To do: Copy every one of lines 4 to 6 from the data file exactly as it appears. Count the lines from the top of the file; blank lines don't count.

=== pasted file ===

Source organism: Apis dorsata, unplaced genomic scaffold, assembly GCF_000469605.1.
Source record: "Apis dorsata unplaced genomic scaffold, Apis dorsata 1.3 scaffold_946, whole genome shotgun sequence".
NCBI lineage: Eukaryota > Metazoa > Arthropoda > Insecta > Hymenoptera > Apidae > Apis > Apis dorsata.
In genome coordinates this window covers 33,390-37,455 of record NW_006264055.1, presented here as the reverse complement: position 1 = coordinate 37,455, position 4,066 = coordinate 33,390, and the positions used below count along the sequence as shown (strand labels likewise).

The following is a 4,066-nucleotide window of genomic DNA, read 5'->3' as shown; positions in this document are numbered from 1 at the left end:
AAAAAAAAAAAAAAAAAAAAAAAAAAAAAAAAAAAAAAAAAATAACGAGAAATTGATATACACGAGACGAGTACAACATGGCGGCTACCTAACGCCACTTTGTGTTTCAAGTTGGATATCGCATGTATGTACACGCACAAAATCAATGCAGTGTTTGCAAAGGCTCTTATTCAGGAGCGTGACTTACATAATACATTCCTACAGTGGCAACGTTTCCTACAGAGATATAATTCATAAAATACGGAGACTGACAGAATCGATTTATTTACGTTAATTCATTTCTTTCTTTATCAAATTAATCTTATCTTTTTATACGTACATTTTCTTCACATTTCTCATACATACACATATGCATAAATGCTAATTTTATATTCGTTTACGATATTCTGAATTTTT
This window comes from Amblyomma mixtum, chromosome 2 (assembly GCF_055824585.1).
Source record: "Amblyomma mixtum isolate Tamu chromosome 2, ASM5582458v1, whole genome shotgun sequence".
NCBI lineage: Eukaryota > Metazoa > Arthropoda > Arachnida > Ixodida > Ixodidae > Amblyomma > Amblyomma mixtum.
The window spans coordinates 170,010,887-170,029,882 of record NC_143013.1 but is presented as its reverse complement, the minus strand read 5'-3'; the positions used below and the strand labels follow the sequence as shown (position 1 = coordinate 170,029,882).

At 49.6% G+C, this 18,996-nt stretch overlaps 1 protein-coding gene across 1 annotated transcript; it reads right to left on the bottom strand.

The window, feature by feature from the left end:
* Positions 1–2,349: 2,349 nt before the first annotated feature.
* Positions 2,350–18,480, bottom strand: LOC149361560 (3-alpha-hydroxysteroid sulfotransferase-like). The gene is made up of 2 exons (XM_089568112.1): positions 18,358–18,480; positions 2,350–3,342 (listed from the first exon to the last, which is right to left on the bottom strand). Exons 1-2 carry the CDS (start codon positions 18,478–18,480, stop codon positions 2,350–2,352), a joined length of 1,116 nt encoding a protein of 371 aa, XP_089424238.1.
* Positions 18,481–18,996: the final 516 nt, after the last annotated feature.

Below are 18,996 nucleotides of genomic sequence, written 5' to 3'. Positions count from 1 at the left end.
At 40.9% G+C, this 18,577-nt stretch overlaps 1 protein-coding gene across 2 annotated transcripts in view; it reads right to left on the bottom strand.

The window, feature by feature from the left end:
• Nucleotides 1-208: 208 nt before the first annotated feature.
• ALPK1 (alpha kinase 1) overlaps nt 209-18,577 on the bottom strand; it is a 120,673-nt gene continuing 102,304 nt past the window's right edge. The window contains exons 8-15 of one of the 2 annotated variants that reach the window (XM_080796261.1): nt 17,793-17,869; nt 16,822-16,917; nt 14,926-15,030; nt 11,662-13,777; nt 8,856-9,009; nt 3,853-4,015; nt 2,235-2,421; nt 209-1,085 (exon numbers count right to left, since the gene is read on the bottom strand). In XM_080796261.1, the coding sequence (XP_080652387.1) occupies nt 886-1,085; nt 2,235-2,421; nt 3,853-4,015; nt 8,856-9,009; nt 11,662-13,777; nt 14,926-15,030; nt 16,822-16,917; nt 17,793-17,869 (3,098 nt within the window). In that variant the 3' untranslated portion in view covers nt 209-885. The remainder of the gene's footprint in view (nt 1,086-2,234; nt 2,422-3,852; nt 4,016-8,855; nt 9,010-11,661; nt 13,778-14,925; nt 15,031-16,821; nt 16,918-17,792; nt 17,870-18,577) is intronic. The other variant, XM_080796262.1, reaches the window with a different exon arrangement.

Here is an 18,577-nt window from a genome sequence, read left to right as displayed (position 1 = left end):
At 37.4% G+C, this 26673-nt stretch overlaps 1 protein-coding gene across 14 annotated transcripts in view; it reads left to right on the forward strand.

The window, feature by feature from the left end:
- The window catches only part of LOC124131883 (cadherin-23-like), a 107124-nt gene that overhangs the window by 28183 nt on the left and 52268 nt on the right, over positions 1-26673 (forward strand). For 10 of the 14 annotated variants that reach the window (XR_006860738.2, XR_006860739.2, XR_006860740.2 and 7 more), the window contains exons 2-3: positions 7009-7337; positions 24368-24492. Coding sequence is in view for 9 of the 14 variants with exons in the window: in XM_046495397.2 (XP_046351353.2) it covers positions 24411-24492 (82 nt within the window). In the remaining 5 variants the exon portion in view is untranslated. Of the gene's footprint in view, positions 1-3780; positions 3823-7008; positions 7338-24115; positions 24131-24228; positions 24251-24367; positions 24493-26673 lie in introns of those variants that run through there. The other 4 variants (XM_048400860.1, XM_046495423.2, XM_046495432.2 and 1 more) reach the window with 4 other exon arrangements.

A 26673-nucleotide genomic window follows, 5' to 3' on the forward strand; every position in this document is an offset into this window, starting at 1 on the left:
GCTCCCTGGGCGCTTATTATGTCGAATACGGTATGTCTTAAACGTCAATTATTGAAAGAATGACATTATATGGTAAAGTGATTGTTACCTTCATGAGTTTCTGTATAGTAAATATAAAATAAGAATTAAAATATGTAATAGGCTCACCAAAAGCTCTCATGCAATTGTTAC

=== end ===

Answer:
In genome coordinates this window covers 33,390-37,455 of record NW_006264055.1, presented here as the reverse complement: position 1 = coordinate 37,455, position 4,066 = coordinate 33,390, and the positions used below count along the sequence as shown (strand labels likewise).

The following is a 4,066-nucleotide window of genomic DNA, read 5'->3' as shown; positions in this document are numbered from 1 at the left end:
AAAAAAAAAAAAAAAAAAAAAAAAAAAAAAAAAAAAAAAAAATAACGAGAAATTGATATACACGAGACGAGTACAACATGGCGGCTACCTAACGCCACTTTGTGTTTCAAGTTGGATATCGCATGTATGTACACGCACAAAATCAATGCAGTGTTTGCAAAGGCTCTTATTCAGGAGCGTGACTTACATAATACATTCCTACAGTGGCAACGTTTCCTACAGAGATATAATTCATAAAATACGGAGACTGACAGAATCGATTTATTTACGTTAATTCATTTCTTTCTTTATCAAATTAATCTTATCTTTTTATACGTACATTTTCTTCACATTTCTCATACATACACATATGCATAAATGCTAATTTTATATTCGTTTACGATATTCTGAATTTTT